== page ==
By Sgt. Amanda Hay
| | August 22, 2000
RECRUITING STATION NEW JERSEY --
Before joining the Marine Corps, Mark Hart was so close to becoming a professional street skateboarder that he could smell the money.
Seven years later, the Marine sergeant said regardless of the money, becoming a Marine was the best choice he has ever made.
"My life wouldn't be where it is today. I love skating, but the Marine Corps has helped me become the person I am today. I think it's great that I found a career which has helped give me a strong foundation for life."
The 26-year-old canvassing recruiter at Recruiting Substation Central Jersey still skates several times a week. He thrives off the fact that people are shocked that he's a Marine and a serious skater.
"It's like two totally different images; Marines are thought of as having complete structure and discipline, and skaters are known for having the most leisure, kick-back attitude."
Regardless of these perceptions both have been great contributors to Hart's life.
At the age of 12, the Phoenix, Az., native got his first skateboard. It started out as just something to do to pass time, but the more he skated, the more he loved it.
"I found my niche. It was something that came natural to me, I was good at it and it was fun."
By the age of 15, Hart skated for a local shop and had several sponsors from skateboard equipment companies. He was participating in competitions and having the time of his life.
Although he didn't get paid a salary, he received many perks. They paid his entry fees, and he received clothes, sneakers, boards and equipment.
"Skateboarding wasn't just a hobby, it became part of who I was," Hart said.
Just when things seemed to be going perfect for him, he moved to Northern California where skating wasn't as popular. Yet he eventually met his friend John who liked skating just as much as he did. For two years, the pair practically lived on the streets skateboarding. They built up their reputations and eventually were sponsored.
However, big changes were ahead. One day, scouts from a large company came out to see them skate. After several conversations, John purposely avoided Hart so he could get sponsored.
Hart became bitter and discouraged. He put his skateboard in the closet and chose to join the Marine Corps. Yet while stationed in Okinawa, Japan, the urge to skate came back.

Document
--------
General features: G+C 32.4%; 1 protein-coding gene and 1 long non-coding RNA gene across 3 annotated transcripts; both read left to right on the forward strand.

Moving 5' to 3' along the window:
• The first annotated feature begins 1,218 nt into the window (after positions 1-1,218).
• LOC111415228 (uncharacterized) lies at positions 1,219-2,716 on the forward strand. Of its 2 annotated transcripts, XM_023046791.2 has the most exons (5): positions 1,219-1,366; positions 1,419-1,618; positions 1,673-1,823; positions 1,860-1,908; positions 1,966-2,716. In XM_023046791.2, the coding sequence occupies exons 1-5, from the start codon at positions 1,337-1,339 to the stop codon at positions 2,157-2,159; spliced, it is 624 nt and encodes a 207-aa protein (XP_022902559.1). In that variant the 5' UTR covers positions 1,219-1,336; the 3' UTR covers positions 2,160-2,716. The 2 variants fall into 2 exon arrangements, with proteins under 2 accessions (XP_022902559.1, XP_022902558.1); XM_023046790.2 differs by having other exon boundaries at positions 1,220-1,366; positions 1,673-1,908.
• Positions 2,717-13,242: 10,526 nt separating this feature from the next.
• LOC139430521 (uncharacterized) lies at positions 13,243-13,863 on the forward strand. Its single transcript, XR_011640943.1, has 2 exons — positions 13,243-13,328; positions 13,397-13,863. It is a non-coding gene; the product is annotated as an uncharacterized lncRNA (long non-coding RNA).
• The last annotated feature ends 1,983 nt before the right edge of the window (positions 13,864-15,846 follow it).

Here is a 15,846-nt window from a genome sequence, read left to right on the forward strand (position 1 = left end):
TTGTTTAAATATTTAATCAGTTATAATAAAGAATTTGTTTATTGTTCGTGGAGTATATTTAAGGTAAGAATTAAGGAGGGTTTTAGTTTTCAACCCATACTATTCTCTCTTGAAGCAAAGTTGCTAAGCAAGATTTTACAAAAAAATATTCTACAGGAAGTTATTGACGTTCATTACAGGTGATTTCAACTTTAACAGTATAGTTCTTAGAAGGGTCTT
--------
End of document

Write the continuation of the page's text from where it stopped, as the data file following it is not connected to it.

"I felt totally satisfied with the way my life was going-being a Marine, doing my job and going new places. But I felt something was missing."
Hart was a little behind with the new tricks but after some practice it felt just like the old days. Lessons learned from the Corps also helped Hart become a better, more focused skater.
"There is a time for frustration and a time for concentration. You have to learn to separate the two. It has taught me to control my emotions and refocus in a positive way."
Since he's been on recruiting duty for the past two-and-a-half years, he hasn't had all the time he'd like to skate. However, he is sponsored by the local shop, and teaches classes twice a month at a local skate park. The shop is also in the process of making Hart his own board. It'll be called "Sergeant Mark" and 15 are on order already.
"Everyone calls me that. The name is fitting because when I meet people at the skate park I'm Mark, but when I'm in the schools they know me as Sergeant."
Being a semi-pro skater is not something he publicizes either. The newspapers may take pictures or write articles about him, but it's not something he talks about. The recognition he's received though, has been helpful to him at the high schools he recruits from.
As far as trying to go pro in the future, Hart said due to his age it's questionable.
"It's different now. I have my wife to think about. If I have one good injury, I'm done."
Eventually, he plans on working in the skateboard industry by opening a skate park or shop.